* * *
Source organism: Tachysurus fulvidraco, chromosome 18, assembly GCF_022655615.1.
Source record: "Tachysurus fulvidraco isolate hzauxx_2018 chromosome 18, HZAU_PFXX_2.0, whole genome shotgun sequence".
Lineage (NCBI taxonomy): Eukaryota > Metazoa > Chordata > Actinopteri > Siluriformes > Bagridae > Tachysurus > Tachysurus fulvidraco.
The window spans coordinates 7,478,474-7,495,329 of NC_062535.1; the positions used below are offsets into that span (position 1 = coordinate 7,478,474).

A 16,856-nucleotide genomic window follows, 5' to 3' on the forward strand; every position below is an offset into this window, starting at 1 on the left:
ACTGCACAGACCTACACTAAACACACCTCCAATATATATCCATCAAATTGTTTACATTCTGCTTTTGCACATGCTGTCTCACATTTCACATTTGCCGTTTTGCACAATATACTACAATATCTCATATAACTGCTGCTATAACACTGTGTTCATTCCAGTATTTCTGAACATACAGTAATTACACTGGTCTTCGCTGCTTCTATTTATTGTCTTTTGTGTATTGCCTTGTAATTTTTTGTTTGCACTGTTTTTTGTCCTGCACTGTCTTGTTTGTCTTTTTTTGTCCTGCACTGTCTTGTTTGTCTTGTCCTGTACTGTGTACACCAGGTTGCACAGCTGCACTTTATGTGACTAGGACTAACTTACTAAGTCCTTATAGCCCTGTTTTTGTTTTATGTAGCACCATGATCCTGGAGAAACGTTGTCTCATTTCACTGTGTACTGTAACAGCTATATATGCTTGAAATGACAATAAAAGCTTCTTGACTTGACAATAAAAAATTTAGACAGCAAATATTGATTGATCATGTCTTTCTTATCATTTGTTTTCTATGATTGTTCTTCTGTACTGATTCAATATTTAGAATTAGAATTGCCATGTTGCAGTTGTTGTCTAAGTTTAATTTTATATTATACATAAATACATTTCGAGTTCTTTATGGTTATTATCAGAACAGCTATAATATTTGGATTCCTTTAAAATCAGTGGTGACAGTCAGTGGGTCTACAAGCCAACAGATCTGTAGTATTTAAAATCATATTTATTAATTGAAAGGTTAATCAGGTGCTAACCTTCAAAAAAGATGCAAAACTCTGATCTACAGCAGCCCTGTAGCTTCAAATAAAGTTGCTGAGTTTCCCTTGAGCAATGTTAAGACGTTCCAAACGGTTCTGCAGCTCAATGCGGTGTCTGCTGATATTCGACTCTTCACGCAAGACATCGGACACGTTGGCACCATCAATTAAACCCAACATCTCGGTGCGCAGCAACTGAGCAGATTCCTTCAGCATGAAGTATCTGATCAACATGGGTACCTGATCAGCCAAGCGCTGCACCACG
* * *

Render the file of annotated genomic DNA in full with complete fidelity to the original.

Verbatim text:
Source organism: Tachysurus fulvidraco, chromosome 18, assembly GCF_022655615.1.
Source record: "Tachysurus fulvidraco isolate hzauxx_2018 chromosome 18, HZAU_PFXX_2.0, whole genome shotgun sequence".
Lineage (NCBI taxonomy): Eukaryota > Metazoa > Chordata > Actinopteri > Siluriformes > Bagridae > Tachysurus > Tachysurus fulvidraco.
The window spans coordinates 7,478,474-7,495,329 of NC_062535.1; the positions used below are offsets into that span (position 1 = coordinate 7,478,474).

A 16,856-nucleotide genomic window follows, 5' to 3' on the forward strand; every position below is an offset into this window, starting at 1 on the left:
ACTGCACAGACCTACACTAAACACACCTCCAATATATATCCATCAAATTGTTTACATTCTGCTTTTGCACATGCTGTCTCACATTTCACATTTGCCGTTTTGCACAATATACTACAATATCTCATATAACTGCTGCTATAACACTGTGTTCATTCCAGTATTTCTGAACATACAGTAATTACACTGGTCTTCGCTGCTTCTATTTATTGTCTTTTGTGTATTGCCTTGTAATTTTTTGTTTGCACTGTTTTTTGTCCTGCACTGTCTTGTTTGTCTTTTTTTGTCCTGCACTGTCTTGTTTGTCTTGTCCTGTACTGTGTACACCAGGTTGCACAGCTGCACTTTATGTGACTAGGACTAACTTACTAAGTCCTTATAGCCCTGTTTTTGTTTTATGTAGCACCATGATCCTGGAGAAACGTTGTCTCATTTCACTGTGTACTGTAACAGCTATATATGCTTGAAATGACAATAAAAGCTTCTTGACTTGACAATAAAAAATTTAGACAGCAAATATTGATTGATCATGTCTTTCTTATCATTTGTTTTCTATGATTGTTCTTCTGTACTGATTCAATATTTAGAATTAGAATTGCCATGTTGCAGTTGTTGTCTAAGTTTAATTTTATATTATACATAAATACATTTCGAGTTCTTTATGGTTATTATCAGAACAGCTATAATATTTGGATTCCTTTAAAATCAGTGGTGACAGTCAGTGGGTCTACAAGCCAACAGATCTGTAGTATTTAAAATCATATTTATTAATTGAAAGGTTAATCAGGTGCTAACCTTCAAAAAAGATGCAAAACTCTGATCTACAGCAGCCCTGTAGCTTCAAATAAAGTTGCTGAGTTTCCCTTGAGCAATGTTAAGACGTTCCAAACGGTTCTGCAGCTCAATGCGGTGTCTGCTGATATTCGACTCTTCACGCAAGACATCGGACACGTTGGCACCATCAATTAAACCCAACATCTCGGTGCGCAGCAACTGAGCAGATTCCTTCAGCATGAAGTATCTGATCAACATGGGTACCTGATCAGCCAAGCGCTGCACCACG